September 29, 2013

country fair

When I married my Farmer, I understood that going to the fair was part of the deal.  We had gone there on a date, eaten the freshly-made french fries and the sausage sandwich and the milkshake.

Now mind you, this wasn't a fair with rides, games, lights and music.  This was a farm fair.  My Farmer had walked me down the row of tractors, pointing out the model that his dad had had, growing up, explaining how this engine was different from that one.  He had led me down the aisles of produce, and I had marveled, like only the uninitiated can, at all the rows and rows of vegetable samples on paper plates, jars of canned fruit, and slices of baked goods, each awaiting their fate as decided by the fair judges.

Somehow, though, I never quite got it.

Maybe it was the crowded commercial tents and my Farmer's carried-over-from-childhood love of collecting brochures, or maybe it was running into person after person after person who knew my Farmer, and not me.  Maybe it was my complete ignorance of all things agricultural.  Maybe you had to be born to it.

But my Farmer loved it, so we went.  I learned to know the some of the people and the colors of some of the tractors.  We grew a garden and entered our vegetables.  We had children and took them to watch the tractor pull and eat milkshakes and french fries and funnel cakes.

It grew on me, kind of, but I still felt like an uncomprehending outsider much of the time.  Like the locals could just tell, looking at me, that I was a transplant, an imposter.

This year, though, we had a date night scheduled for during the fair, and for what felt like the first time in years, we went without the children.

I was feeling a little jaded going into it.  The fairgrounds seemed more crowded than ever, and I am not a fan of crowds.  The food lines seemed impossibly long, the vegetable displays impossibly tedious.  I tried, again, to see the fascination of the fair ... and failed.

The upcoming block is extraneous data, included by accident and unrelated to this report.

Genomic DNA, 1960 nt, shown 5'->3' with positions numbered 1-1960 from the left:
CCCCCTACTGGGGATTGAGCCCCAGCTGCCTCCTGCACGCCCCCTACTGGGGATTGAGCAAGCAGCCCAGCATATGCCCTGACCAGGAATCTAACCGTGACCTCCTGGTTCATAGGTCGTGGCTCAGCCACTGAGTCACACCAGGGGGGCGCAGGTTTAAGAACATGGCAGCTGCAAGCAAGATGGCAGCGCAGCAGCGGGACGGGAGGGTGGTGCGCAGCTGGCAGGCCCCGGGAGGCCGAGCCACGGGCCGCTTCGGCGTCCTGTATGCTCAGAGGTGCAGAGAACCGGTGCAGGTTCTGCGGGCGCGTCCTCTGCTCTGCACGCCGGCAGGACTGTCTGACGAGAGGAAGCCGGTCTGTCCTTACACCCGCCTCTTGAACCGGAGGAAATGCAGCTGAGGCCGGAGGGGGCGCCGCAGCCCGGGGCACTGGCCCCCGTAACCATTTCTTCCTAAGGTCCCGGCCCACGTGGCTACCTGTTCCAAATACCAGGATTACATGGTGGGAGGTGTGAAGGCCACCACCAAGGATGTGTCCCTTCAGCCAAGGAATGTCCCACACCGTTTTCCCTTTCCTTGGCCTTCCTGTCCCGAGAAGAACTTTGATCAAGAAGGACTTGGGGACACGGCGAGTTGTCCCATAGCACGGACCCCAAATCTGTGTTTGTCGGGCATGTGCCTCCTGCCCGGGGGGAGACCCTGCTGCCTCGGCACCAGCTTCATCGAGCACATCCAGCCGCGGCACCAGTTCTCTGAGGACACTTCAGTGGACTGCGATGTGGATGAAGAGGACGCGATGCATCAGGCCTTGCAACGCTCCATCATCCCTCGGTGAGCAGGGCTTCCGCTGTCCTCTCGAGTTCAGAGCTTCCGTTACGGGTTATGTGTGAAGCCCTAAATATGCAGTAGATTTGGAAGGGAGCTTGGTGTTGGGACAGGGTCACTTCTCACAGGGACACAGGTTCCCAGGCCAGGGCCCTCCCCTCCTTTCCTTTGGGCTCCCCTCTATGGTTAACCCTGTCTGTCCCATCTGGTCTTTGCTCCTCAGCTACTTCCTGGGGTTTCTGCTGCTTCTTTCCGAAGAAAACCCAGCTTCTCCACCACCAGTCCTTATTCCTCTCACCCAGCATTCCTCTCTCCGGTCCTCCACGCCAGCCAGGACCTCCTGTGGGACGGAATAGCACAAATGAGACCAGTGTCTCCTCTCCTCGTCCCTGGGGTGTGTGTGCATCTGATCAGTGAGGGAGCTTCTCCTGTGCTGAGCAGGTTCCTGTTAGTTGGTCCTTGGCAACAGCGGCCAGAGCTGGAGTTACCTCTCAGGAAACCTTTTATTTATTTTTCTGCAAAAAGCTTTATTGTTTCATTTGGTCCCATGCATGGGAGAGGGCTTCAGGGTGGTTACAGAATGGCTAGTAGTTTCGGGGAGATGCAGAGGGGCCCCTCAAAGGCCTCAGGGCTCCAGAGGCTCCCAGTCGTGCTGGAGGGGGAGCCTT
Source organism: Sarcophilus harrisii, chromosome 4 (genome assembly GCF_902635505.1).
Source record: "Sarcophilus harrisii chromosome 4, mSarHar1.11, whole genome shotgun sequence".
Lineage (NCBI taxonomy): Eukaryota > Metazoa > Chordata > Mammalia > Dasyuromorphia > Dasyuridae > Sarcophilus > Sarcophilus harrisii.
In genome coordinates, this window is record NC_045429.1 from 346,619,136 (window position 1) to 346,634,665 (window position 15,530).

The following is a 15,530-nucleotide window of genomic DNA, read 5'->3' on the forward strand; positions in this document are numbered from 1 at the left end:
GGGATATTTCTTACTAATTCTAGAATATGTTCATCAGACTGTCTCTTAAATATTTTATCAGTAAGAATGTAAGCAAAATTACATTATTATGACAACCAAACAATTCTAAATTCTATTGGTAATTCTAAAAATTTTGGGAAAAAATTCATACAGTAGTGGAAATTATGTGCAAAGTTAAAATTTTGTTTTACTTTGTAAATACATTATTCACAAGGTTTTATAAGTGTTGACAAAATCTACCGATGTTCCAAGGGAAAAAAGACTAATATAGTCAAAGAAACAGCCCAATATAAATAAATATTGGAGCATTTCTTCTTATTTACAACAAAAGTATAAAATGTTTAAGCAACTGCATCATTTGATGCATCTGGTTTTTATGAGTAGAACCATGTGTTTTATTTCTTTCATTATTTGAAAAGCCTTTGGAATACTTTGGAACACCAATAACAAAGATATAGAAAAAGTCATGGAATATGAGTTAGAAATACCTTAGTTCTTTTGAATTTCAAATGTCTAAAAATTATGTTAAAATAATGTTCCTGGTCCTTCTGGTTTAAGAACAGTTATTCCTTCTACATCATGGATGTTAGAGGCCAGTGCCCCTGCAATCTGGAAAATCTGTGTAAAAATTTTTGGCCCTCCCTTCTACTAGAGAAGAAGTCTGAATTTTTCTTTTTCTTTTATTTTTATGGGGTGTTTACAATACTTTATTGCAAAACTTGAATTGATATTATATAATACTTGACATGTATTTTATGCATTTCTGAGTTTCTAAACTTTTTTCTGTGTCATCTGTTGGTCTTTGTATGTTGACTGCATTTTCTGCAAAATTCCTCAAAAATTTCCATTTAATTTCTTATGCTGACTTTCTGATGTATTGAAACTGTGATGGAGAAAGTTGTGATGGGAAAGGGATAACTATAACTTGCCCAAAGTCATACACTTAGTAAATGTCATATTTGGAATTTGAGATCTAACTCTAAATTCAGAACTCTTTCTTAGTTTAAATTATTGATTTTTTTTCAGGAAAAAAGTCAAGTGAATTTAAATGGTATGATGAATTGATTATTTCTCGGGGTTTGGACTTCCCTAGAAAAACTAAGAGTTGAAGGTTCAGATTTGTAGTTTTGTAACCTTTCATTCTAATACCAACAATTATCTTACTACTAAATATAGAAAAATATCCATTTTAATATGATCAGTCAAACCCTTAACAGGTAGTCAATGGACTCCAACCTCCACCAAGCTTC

And then the fire siren sounded.

The fairgrounds are located just behind the firehouse, and before the first wail had begun to fade, there were guys galloping past from all over the fair:  a short stocky guy sprinting for all he was worth came first, a golf cart dropped off another, and last was a lanky Amish man loping in from the parking lot where he had been helping to direct cars.  All of them responded instantly, volunteer firefighters running from the fun of the fair to take care of someone else's problem.

That's when I started to get it.  This is what the fair was about:  community, taking care of each other.  Even though it wasn't my fire, I felt protected, cared for, to see all those guys rushing to put out a fire they hadn't started, for which they bore no responsibility other than their desire to serve their community.

I looked around me with awakened senses.  Smelled the fresh paint on those restored tractors.  A small grey tractor of an unusual make had attracted my Farmer's eye.  He'd struck up a conversation with a weathered-looking man standing nearby.  Turns out the tractor belonged to an old friend of his who had been paralyzed.  He had put weeks' worth of painstaking work into restoring it for his friend, grinding, welding, painting.

The free tulip bulbs and door prizes, helium balloons (later seen floating overhead) and sample bags of chips, rulers and flyswatters, and jolly ranchers galore stood for more than the sum of their parts.  Sure, it was a chance for local businesses to advertise.  But it was also a chance for the community to gather together and just have fun, to celebrate what they have in common.

We joined the funnel cake line that stretched up the hill toward the fair office.  It looked like a long wait for our two orders of batter-fried Oreo cookies.  Just as we began to wonder if the wait was worthwhile, a worker from the stand came up through the line asking who wanted "road apples" (the affectionate misnomer for this country delicacy).  We were bumped to the front!  Rescued!

I may never raise a pig or a cow to take to the fair (and probably no one will ever mistake me for someone who could), but I can still enjoy the camaraderie evident in the cadres of farm kids who do, and admire their industrious care of their odiferous charges.

I may never fully understand the intricacies of the fair, but my children probably will.  They were born to it.


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